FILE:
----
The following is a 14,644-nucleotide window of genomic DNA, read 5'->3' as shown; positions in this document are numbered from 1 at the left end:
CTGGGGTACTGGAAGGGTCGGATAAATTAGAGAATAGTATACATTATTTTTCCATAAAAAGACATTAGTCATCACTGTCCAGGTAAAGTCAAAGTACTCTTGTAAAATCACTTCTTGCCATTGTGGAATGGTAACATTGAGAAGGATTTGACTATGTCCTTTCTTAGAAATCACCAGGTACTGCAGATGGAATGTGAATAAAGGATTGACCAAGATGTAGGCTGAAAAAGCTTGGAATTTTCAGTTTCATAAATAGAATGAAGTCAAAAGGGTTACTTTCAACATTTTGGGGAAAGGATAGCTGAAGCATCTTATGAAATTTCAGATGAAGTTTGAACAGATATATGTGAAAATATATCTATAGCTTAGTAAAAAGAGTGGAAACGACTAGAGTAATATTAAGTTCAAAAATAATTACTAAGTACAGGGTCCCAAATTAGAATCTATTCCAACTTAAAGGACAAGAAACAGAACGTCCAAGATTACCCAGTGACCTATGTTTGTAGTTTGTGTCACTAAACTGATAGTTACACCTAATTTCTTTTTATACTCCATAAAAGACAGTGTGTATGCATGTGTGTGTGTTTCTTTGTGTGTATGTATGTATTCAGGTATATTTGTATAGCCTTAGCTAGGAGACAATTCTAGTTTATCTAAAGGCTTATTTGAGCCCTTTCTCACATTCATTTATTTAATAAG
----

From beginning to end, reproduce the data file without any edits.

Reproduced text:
The following is a 14,644-nucleotide window of genomic DNA, read 5'->3' as shown; positions in this document are numbered from 1 at the left end:
CTGGGGTACTGGAAGGGTCGGATAAATTAGAGAATAGTATACATTATTTTTCCATAAAAAGACATTAGTCATCACTGTCCAGGTAAAGTCAAAGTACTCTTGTAAAATCACTTCTTGCCATTGTGGAATGGTAACATTGAGAAGGATTTGACTATGTCCTTTCTTAGAAATCACCAGGTACTGCAGATGGAATGTGAATAAAGGATTGACCAAGATGTAGGCTGAAAAAGCTTGGAATTTTCAGTTTCATAAATAGAATGAAGTCAAAAGGGTTACTTTCAACATTTTGGGGAAAGGATAGCTGAAGCATCTTATGAAATTTCAGATGAAGTTTGAACAGATATATGTGAAAATATATCTATAGCTTAGTAAAAAGAGTGGAAACGACTAGAGTAATATTAAGTTCAAAAATAATTACTAAGTACAGGGTCCCAAATTAGAATCTATTCCAACTTAAAGGACAAGAAACAGAACGTCCAAGATTACCCAGTGACCTATGTTTGTAGTTTGTGTCACTAAACTGATAGTTACACCTAATTTCTTTTTATACTCCATAAAAGACAGTGTGTATGCATGTGTGTGTGTTTCTTTGTGTGTATGTATGTATTCAGGTATATTTGTATAGCCTTAGCTAGGAGACAATTCTAGTTTATCTAAAGGCTTATTTGAGCCCTTTCTCACATTCATTTATTTAATAAG